There’s a fine line between being a dreamer and being a dictator.
Because when you are attached to a specific outcome, your single-minded drive toward your goal may make you blind to the feelings and needs of others.
Let’s say you are in a new relationship. You have peeked ahead, and see what you don’t currently have: children, a happy home and no financial worries, with that darling white picket fence. And you are deeply in love with the happy vision you’ve concocted. It’s nice that a man came along to be inserted into the picture!
When (not if) something comes up which precludes you getting what you want– it’s going to take time and energy to finalize his divorce from his wife — you become a petulant Veruca Salt, stamping her foot and saying, “Divorce her NOW!” Because you need what you want. You’ve assigned so much meaning to what you “need” that you’re blinded you to the reality of who your boyfriend is and any feelings he might have around the end of his marriage. From your perspective, his divorce is just something standing in the way of your dreams.
Wait a sec. If every good marriage is based on a deep caring and friendship with the other person, does pressing your dream outcome allow you to be the kind of friend and partner your boyfriend needs? Could you be destroying the very opportunity you desire by being so doggedly determined to get what you want?
Let’s say you want to change your life by starting your own business. You do the research, create a sound business plan, find a good opportunity, hire a lawyer and accountant, and draw up the legal papers. All good. You go so far as to envision what your first steps will be, how the place will feel, what each day will be like. OK, you’re fine. Visualization is an excellent tool to direct you toward a positive outcome. But if you’re so in love with the idea of you as the owner of a particular business in a particular location that you can’t see the shortcomings, pitfalls and weaknesses of your plan, you may end up overruling your advisers and taking a deal that’s not really in your best interest. Because you made up your mind about how it’s going to be, and that’s what it’s going to be.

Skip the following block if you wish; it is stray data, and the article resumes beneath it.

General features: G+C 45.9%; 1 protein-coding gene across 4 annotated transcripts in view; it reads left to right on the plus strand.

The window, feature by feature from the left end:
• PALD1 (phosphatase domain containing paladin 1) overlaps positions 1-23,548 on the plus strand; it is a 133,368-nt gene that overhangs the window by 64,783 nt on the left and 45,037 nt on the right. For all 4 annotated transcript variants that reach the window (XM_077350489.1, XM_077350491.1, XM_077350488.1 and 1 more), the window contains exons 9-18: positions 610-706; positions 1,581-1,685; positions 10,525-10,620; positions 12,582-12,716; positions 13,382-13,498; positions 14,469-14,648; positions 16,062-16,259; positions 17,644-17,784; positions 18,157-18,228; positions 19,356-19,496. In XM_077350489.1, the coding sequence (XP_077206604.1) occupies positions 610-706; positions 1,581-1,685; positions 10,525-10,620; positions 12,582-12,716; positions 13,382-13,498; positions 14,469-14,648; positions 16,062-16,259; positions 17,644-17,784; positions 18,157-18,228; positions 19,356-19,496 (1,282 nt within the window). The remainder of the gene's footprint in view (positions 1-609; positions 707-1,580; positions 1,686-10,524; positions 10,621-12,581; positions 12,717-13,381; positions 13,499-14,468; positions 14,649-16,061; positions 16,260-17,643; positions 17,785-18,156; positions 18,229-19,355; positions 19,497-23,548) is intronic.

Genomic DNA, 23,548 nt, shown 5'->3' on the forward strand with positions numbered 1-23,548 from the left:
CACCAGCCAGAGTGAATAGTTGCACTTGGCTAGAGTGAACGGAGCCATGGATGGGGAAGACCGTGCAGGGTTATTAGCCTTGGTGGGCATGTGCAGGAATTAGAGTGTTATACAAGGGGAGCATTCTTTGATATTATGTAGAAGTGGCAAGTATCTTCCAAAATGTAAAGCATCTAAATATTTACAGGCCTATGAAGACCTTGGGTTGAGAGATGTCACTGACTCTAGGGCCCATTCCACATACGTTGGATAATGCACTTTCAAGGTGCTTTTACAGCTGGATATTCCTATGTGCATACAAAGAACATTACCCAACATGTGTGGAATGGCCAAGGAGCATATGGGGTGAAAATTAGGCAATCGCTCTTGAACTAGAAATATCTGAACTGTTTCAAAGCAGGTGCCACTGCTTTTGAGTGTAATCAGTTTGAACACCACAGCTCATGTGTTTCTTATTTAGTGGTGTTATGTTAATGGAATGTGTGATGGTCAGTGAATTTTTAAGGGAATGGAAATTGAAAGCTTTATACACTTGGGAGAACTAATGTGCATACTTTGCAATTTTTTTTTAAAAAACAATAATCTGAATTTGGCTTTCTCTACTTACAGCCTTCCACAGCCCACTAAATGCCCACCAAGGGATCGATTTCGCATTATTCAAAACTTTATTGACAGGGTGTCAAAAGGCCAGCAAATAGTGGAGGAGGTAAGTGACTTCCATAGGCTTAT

Let’s say you’re running for President of the United States and you are so focused on winning that you can’t see that you’re behind in delegates, behind in the popular vote, behind in fundraising and have rising negative opinion polls. By golly, you’ve made up your mind that you are going to be President and that blind ambition propels you toward an outcome that’s growing more and more elusive. You stop listening to naysayers, surround yourself with “yes” people, and irreparably damage your public image with your frantic pursuit of your goal.
Honey, to reduce your stress and anxiety you’ve got to hold on loosely to your intended outcome. Loose enough to be able to grab on to an unexpected outcome that’s even better than what you had in mind. You can do this when you form your intention, visualize your dream and then say:
“This or something better.”
“This or something better” vs. “This is how it’s going to be” is being fluid vs. being rigid. It’s being present right here, right now, aware of the truth in this moment vs. being somewhere else, focused on what’s not yet happened — may not happen — and totally unaware of the truth.
It’s having arms wide open to serendipity vs. arms crossed against the chest with much foot stamping frustration.
Imagine lovingly whittling a hunk of wood into two parts — a square peg and a round hole. You can spend your lifetime attempting to insert the square peg you’ve created into the round hole you love, but how to get it to fit?
You really only have two options: reduce the size of the square until it fits into the hole, or craft a new, larger square hole.
When you detach from your outcome, it’s as if you’ve suddenly found a million unexpected holes in which the peg easily fits. When you have a good plan, and execute it to the best of your ability, and are then open to whatever happens, you will be amazed by the beautiful, happy, unexpected opportunities that present themselves.